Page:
February 14th, 2019 Business

Perpetual planning will kill your business.

I think many people are drawn to starting their own business not because they want to be known as “an entrepreneur” but because of the benefits that come with entrepreneurial success. Specifically, not having a boss and controlling your own time. Both of these benefits were driving factors in my entrepreneurial journey.

As a teenager I would often think of businesses to start while sitting in my cubical at a summer internship (coincidentally, I was helping set-up a corporate university which included live courses and e-learning… funny how that worked out).

I would spend hours brainstorming, researching, creating logo variations and possible business names. I would get lost in this fantasy world. It was like a drug.

I learned that at some point business planning has to stop.

Granted there was no harm in being 19 years old and dreaming about entrepreneurship. It formed the foundation and drive I would use for another decade trying, failing, and finding moderate success in other business ventures. I then used this collective experience when I started a simple blog in 2012 about learning management on WordPress — and well, here we are today.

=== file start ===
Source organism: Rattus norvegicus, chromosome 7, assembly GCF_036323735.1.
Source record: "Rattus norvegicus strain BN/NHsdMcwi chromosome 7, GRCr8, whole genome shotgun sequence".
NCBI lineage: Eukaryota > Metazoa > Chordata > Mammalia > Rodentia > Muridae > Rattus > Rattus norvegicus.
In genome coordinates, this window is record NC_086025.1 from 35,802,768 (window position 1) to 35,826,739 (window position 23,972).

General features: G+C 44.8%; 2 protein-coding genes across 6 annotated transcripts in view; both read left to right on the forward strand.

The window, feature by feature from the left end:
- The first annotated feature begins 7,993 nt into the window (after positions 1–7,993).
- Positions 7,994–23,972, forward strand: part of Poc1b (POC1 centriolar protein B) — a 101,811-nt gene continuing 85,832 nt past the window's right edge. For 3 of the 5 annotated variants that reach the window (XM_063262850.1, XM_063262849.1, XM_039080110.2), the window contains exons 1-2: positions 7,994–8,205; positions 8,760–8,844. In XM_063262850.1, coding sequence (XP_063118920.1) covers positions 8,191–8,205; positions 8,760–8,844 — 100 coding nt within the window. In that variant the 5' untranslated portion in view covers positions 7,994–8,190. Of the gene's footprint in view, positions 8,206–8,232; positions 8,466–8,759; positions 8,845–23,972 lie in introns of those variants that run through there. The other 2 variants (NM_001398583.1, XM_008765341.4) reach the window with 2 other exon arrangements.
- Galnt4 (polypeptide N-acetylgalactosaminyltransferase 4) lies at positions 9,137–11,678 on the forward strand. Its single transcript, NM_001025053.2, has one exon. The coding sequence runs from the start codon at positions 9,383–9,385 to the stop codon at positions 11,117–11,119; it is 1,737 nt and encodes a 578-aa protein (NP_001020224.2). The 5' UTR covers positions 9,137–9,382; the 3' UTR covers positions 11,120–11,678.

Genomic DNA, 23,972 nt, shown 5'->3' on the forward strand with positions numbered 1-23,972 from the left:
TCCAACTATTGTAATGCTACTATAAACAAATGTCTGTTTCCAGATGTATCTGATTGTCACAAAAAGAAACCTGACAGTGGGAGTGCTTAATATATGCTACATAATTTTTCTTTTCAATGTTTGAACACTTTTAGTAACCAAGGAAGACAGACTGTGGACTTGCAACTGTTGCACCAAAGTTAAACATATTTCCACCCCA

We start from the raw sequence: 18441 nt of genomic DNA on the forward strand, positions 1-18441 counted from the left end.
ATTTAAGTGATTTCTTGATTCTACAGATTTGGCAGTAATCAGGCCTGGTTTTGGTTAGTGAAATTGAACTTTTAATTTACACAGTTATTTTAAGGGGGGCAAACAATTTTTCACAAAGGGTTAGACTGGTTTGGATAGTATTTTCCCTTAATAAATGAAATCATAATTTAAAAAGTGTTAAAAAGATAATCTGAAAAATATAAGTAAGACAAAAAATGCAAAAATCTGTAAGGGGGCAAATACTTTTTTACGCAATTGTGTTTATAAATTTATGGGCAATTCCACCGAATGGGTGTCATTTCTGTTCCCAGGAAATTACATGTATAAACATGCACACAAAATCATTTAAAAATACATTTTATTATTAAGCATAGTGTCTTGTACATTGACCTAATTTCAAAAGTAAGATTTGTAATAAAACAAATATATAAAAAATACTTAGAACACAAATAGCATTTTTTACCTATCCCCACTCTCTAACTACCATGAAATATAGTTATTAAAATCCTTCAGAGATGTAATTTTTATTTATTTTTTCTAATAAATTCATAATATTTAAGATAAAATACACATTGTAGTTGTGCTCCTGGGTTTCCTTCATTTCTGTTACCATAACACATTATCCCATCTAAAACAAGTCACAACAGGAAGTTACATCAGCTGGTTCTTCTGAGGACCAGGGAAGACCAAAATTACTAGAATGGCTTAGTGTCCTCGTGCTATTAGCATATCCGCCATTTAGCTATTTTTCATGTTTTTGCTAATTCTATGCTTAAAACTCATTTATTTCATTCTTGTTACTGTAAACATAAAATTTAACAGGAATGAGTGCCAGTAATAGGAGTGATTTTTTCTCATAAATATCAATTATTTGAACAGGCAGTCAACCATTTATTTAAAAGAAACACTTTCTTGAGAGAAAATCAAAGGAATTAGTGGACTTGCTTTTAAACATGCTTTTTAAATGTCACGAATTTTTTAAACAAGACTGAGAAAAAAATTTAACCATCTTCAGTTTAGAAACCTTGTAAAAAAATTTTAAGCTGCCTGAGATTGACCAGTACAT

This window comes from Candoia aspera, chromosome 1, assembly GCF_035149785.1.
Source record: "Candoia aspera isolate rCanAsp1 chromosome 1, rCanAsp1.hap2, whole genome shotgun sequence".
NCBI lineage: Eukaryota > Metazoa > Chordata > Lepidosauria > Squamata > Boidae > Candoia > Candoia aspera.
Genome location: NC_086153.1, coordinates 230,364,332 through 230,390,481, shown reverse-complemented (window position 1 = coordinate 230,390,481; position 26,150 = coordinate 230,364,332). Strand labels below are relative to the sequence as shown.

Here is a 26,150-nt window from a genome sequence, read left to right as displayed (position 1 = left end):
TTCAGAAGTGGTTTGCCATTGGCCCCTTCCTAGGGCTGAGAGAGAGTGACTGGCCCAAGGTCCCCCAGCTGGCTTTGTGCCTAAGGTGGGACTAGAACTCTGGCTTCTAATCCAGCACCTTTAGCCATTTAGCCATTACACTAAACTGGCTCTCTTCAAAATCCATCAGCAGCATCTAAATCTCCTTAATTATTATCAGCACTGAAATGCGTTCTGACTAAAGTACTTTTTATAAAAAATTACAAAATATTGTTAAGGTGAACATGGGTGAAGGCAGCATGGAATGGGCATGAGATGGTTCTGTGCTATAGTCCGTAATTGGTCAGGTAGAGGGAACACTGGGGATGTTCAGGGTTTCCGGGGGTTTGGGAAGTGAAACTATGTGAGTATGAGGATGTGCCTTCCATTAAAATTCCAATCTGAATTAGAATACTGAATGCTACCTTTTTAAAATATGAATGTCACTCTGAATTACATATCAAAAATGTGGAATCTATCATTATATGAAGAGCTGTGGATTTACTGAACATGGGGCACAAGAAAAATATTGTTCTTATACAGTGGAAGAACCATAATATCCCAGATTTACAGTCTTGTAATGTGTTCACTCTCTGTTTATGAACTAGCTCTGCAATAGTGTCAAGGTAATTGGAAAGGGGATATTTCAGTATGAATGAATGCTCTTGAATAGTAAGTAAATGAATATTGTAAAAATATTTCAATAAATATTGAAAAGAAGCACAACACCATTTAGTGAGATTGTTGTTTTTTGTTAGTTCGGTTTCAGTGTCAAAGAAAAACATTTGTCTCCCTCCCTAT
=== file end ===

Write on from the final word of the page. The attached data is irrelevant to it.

But I would have never gotten here had it not been for one thing: I stopped planning and started doing. Even if one of my ideas was crap I had no way knowing this until I got it out of my head and started to implement it.

The biggest problem I see with aspiring entrepreneurs is that they get stuck in perpetual planning mode. It’s something I notice everyday with people creating their online courses. They swap out WordPress themes, add plugins, remove plugins, tweak the sign-up process again and again. I can assure you that obsessing on these tasks is wasted time and won’t make any money.

The blog I started in 2012… it looked awful.

It had a simple theme with two pages (homepage and blog). It also had a pretty amateurish attempt at a logo that I made in Microsoft Paint. But I didn’t care because I had learned over my years of entrepreneurship up to that point that design elements weren’t going to make money. The sole purpose of this blog was to collect email addresses from people interested in a WordPress LMS. At the top of the blog was a place for people to enter their email address to learn more and to be notified directly when LearnDash became available.

Once that was set-up it became all about writing. I blogged every day for 20 days straight to gain a little momentum in the beginning. Then I continued to write several times a week. Sharing articles, networking with other bloggers, and (you guessed it) building an email list.